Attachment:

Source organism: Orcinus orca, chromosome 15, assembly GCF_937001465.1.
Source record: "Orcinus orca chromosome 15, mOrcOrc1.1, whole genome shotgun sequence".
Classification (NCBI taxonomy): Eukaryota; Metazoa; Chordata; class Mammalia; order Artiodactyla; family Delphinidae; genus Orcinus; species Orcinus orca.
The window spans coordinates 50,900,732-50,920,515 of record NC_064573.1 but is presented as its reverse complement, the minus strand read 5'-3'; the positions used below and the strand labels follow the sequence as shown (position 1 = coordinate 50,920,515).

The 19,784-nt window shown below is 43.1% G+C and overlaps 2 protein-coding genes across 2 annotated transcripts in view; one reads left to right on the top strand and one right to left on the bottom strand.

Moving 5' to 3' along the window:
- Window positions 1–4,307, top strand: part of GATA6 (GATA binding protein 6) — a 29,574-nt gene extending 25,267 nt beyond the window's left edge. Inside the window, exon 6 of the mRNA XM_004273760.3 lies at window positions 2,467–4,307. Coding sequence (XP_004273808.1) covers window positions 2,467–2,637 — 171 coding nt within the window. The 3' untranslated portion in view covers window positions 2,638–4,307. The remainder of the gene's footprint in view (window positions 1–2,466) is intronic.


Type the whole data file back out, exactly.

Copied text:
Source organism: Orcinus orca, chromosome 15, assembly GCF_937001465.1.
Source record: "Orcinus orca chromosome 15, mOrcOrc1.1, whole genome shotgun sequence".
Classification (NCBI taxonomy): Eukaryota; Metazoa; Chordata; class Mammalia; order Artiodactyla; family Delphinidae; genus Orcinus; species Orcinus orca.
The window spans coordinates 50,900,732-50,920,515 of record NC_064573.1 but is presented as its reverse complement, the minus strand read 5'-3'; the positions used below and the strand labels follow the sequence as shown (position 1 = coordinate 50,920,515).

The 19,784-nt window shown below is 43.1% G+C and overlaps 2 protein-coding genes across 2 annotated transcripts in view; one reads left to right on the top strand and one right to left on the bottom strand.

Moving 5' to 3' along the window:
- Window positions 1–4,307, top strand: part of GATA6 (GATA binding protein 6) — a 29,574-nt gene extending 25,267 nt beyond the window's left edge. Inside the window, exon 6 of the mRNA XM_004273760.3 lies at window positions 2,467–4,307. Coding sequence (XP_004273808.1) covers window positions 2,467–2,637 — 171 coding nt within the window. The 3' untranslated portion in view covers window positions 2,638–4,307. The remainder of the gene's footprint in view (window positions 1–2,466) is intronic.